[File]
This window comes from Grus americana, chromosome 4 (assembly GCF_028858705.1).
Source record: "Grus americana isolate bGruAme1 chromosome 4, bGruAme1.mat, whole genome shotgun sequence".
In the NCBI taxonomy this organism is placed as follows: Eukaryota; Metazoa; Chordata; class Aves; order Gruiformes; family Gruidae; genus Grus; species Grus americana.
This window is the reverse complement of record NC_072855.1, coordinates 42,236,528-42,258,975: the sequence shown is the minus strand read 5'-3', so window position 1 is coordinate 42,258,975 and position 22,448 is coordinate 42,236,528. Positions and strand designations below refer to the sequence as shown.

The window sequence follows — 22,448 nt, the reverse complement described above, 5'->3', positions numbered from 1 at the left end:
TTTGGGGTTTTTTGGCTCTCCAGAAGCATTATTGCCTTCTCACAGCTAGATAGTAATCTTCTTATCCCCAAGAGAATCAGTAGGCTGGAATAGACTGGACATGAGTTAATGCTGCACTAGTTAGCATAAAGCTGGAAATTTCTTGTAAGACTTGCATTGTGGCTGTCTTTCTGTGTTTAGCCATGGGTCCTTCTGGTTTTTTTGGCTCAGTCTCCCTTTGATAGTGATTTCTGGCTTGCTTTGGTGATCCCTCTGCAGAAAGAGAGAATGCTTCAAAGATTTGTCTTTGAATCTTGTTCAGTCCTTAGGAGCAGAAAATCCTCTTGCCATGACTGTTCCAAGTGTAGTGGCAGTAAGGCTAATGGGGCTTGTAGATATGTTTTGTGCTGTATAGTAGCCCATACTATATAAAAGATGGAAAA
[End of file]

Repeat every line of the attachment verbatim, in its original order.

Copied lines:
This window comes from Grus americana, chromosome 4 (assembly GCF_028858705.1).
Source record: "Grus americana isolate bGruAme1 chromosome 4, bGruAme1.mat, whole genome shotgun sequence".
In the NCBI taxonomy this organism is placed as follows: Eukaryota; Metazoa; Chordata; class Aves; order Gruiformes; family Gruidae; genus Grus; species Grus americana.
This window is the reverse complement of record NC_072855.1, coordinates 42,236,528-42,258,975: the sequence shown is the minus strand read 5'-3', so window position 1 is coordinate 42,258,975 and position 22,448 is coordinate 42,236,528. Positions and strand designations below refer to the sequence as shown.

The window sequence follows — 22,448 nt, the reverse complement described above, 5'->3', positions numbered from 1 at the left end:
TTTGGGGTTTTTTGGCTCTCCAGAAGCATTATTGCCTTCTCACAGCTAGATAGTAATCTTCTTATCCCCAAGAGAATCAGTAGGCTGGAATAGACTGGACATGAGTTAATGCTGCACTAGTTAGCATAAAGCTGGAAATTTCTTGTAAGACTTGCATTGTGGCTGTCTTTCTGTGTTTAGCCATGGGTCCTTCTGGTTTTTTTGGCTCAGTCTCCCTTTGATAGTGATTTCTGGCTTGCTTTGGTGATCCCTCTGCAGAAAGAGAGAATGCTTCAAAGATTTGTCTTTGAATCTTGTTCAGTCCTTAGGAGCAGAAAATCCTCTTGCCATGACTGTTCCAAGTGTAGTGGCAGTAAGGCTAATGGGGCTTGTAGATATGTTTTGTGCTGTATAGTAGCCCATACTATATAAAAGATGGAAAA